Soil is not a solid thing, any more than light is.
Imagine it as a living entity working with plants rather than an inert medium to raise them.
Adding to the life of the soil
This brings us to another aspect of soil that is only just coming into mainstream thinking.
The relationship between plants and soil-dwelling bacteria and fungi is complex and almost entirely beneficial.
I get thousands of letters every year about coping with or defeating fungi, worms, beetles, and other visible denizens of the soil.
If the people could see bacteria, I am sure they would want to zap them too. But
without this subterranean life, there would be no gardens, and it is crucial to have soil that contains as much life as possible.
It is important to realize that there is no one perfect soil, and the recipe for such perfection is, in its fluid, shifting way, responsive, but it will change with the circumstances.
In fact, to adapt to the adage about clothes and weather, there is no such thing as bad soil, just the wrong plants in the wrong place.
If a plant is healthy and happy, it may not, I’m afraid, be purely down to your tender loving care or extreme skill.
It will also be because it has found the right soil in which to put down its roots. Therefore, the key is to know your soil and choose the right plants to grow in it.
Look after the soil, understand it, and know it well, and you will invariably
look after the planet too.
This makes our traditional system of soil nutrient ratios – nitrogen, phosphorus, potassium – farcically inadequate.
But The good news is that normal garden compost, which any gardener can make in their
garden or allotment is the best way to nurture the soil.
When you apply a mulch layer, you are not ‘feeding’ it as such but recharging it.
Life is already in the soil. It knows what to do. As yet, we barely have an inkling of how it does what it does, but that is the great field of discovery to be explored by the next generation of soil scientists.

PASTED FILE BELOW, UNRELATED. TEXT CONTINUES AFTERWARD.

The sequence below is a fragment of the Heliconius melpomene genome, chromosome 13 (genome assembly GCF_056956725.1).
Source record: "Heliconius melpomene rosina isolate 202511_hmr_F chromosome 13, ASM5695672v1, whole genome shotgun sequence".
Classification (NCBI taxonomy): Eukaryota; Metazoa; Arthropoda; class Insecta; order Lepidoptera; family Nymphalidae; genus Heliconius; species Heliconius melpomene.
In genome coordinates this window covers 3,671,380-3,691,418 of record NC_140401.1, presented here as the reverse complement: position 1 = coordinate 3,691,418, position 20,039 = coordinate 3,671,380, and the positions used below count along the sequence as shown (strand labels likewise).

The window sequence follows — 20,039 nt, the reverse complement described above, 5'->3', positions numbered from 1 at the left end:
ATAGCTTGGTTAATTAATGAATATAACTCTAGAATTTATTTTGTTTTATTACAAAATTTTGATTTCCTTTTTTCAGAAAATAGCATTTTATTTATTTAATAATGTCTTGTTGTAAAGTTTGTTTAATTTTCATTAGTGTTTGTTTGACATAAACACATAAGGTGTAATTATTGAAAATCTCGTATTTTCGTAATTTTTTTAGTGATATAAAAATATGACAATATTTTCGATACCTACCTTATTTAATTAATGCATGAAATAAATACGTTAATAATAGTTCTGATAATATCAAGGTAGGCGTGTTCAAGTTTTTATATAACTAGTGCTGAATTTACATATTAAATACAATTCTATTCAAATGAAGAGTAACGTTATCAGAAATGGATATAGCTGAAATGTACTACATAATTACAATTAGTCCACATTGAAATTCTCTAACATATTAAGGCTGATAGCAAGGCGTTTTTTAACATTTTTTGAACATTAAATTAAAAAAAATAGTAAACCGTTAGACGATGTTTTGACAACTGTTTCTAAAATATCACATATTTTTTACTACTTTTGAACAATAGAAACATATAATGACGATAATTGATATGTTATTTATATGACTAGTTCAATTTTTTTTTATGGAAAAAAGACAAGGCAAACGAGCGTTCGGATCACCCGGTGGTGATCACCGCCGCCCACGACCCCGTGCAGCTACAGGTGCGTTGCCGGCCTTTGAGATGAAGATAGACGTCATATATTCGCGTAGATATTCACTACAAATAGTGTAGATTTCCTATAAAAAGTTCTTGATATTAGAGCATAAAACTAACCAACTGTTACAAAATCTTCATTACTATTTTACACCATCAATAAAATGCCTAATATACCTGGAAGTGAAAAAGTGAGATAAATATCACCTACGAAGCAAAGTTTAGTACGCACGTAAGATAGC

Applying compost, made largely from plants grown in your soil, will add an intense dose
of bacteria and fungi back into the ground and stimulate the dynamic that is already
there – even in soil that seems unpromising.
So, as the new gardening year opens out before us, we should all try to improve our
soil structure by adding living and composted organic material and avoiding and repairing compaction.
Nurture a healthy worm population. Make compost and add it thinly as a booster for life already busy at work in the ground.
Cut back on the digging. Choose plants wisely so that they interact well with your soil as it is and not as you wish it might be.
A healthy plant will make the most of what the soil provides and limit both the rate and ultimate growth to achieve that end. Plants will always work with the soil they grow in.
It makes sense for gardeners to do so too.
How to make the best compost
- Separate ingredients Remove leaves from other compost
- ingredients and use for leafmould.
- Get a good balance Too much carbon (woody stems, etc.), and the composting process will be too slow, but too much nitrogen (grass cuttings, leaves, etc.), and you’ll get an evil-smelling sludge. For every load of green material, mix in the same volume of dry material such as shredded stems, straw, or cardboard.
- Turn the heap Mix it up as often a possible. Once every 10 days is ideal.
- Don’t let it dry out. Damp the heap down with the hose if it’s too dry, or protect it against rain if it is wet.